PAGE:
Trophoblastic cells express several proteases and their inhibitors but, the final outcome in terms of invasive behavior is governed by cytokine mediated shift in the fine balance between the activating and inhibiting molecules. Several cytokines and growth factors have been shown to increase the invasiveness of trophoblastic cells through changes in the expression of MMPs and TIMPs [29][32]. IL-11 reduced the expression of MMP2, MMP3 and MMP9 in HTR-8/SVneo cells but, not in JEG-3 cells. We observed an IL-11 mediated decrease in the expression of MMP2 and MMP9 after 24 h treatment of HTR-8/SVneo cells but, in an earlier study conducted after 48 h of IL-11 treatment, there was no significant change in their enzymatic activity [10]. This difference could be due to the differences in the time point for the analysis of the expression and activity of MMPs after IL-11 treatment. No effects of IL-11 were seen on TIMP expression in both the cell lines. MMP23B is unique membrane anchored MMP whose expression got significantly increased in IL-11 treated JEG-3 cells but, not HTR-8/SVneo cells, which was reflected by microarray as well as by qRT-PCR analysis [33], [34]. Interestingly, silencing of MMP23B expression led to a significant decrease in the invasion of JEG-3 cells at the basal as well as after IL-11 treatment. This observation indicates MMP23B as a novel regulator of IL-11 mediated invasion of JEG-3 cells. Beyond MMPs and TIMPs, adhesion molecules like integrins and cadherins also play an important role in invasion of trophoblastic cells [35], [36]. Treatment of JEG-3 as well as of HTR-8/SVneo cells with IL-11 did not show any significant change in the expression of integrin α5, αV and α6. However, microarray analysis of gene expression upon IL-11 treatment showed upregulation of the expression of cadherin 13 (CDH13) or H-cadherin in JEG-3 cells while, downregulation in HTR-8/SVneo cells. It will be of interest to study the role of CDH13 in trophoblast invasion.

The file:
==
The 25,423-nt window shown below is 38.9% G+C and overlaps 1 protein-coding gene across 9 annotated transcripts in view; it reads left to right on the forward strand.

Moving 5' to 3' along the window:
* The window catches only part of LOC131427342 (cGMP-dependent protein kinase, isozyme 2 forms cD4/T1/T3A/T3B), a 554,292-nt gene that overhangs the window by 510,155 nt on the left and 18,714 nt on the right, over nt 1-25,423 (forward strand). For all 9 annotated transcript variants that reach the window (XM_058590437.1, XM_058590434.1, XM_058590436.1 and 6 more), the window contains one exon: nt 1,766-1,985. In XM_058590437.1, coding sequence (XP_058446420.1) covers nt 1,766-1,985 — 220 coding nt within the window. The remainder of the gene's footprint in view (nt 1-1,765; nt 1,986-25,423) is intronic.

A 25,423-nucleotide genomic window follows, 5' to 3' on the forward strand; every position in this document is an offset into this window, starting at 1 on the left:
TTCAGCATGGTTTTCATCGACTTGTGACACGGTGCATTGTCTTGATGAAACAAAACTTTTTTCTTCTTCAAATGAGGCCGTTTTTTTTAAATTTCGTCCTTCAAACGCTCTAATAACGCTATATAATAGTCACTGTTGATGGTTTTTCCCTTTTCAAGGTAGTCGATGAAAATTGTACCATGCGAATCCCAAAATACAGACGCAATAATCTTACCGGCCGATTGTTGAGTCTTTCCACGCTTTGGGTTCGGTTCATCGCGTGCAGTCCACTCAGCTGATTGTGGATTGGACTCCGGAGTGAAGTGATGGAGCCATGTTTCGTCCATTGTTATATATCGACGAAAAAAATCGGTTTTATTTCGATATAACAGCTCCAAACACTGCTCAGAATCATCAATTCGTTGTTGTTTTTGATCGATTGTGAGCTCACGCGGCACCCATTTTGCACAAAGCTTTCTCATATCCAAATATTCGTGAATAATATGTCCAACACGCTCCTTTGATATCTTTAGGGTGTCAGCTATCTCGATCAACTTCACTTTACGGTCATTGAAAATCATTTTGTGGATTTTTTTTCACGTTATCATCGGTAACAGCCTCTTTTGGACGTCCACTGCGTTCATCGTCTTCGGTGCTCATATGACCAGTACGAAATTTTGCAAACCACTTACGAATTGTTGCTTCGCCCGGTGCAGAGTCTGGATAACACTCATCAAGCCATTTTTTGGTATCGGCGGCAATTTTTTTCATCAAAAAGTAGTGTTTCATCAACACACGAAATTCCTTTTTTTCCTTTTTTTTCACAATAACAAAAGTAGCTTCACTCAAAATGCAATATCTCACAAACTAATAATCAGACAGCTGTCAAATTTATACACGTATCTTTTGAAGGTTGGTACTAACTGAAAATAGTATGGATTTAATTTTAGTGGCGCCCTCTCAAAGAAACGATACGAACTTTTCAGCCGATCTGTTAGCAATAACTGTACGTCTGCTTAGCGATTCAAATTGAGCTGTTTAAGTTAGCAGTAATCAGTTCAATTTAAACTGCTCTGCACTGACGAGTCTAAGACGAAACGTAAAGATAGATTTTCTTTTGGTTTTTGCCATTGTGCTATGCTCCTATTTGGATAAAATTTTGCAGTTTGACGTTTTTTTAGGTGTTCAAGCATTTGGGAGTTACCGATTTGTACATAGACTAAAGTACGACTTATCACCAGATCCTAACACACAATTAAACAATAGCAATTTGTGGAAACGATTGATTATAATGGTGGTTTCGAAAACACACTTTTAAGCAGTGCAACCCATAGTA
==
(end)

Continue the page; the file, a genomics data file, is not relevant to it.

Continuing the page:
From the above studies, following conclusions can be drawn. 1) In JEG-3 cells, IL-11 mediated activation of STAT and ERK1/2 signaling pathway is responsible for the increase in the expression of Jun, Fos, MUC1, PDPN and MMP23B, which ultimately leads to an increase in the invasiveness of JEG-3 cells (Fig. 8). 2) IL-11 mediated decrease in HTR-8/SVneo cells invasiveness was associated with a decrease in ERK1/2 activation, PIAS1/3 mediated activated STAT3(tyr705) sequestration and decrease in PIAS1 expression leading to a decrease in the expression of Fos and major families of MMPs (MMP2, MMP3, MMP9 and MMP23B) (Fig. 8). 3) MMP23B has emerged as a novel regulator of the IL-11 mediated invasion of JEG-3 and HTR-8/SVneo cells. Thus, ERK1/2 and PIAS1/3 seems to be the critical factors that may be responsible for the differential effects of IL-11 on HTR-8/SVneo and JEG-3 cells. Taking cues from this study and that observed in case of TGF β, it appears that despite sharing gene expression signatures with EVT cells, the lack of crucial signaling components like Smad3 and PIAS3 in JEG-3 cells would bring about dramatic differences in the intricate regulatory mechanisms in response to external stimulus. Keeping in view of the observations described in this manuscript, it would be of interest to extend this study to analyze the gene expression and regulatory mechanisms associated with IL-11 mediated invasion of EVT cells.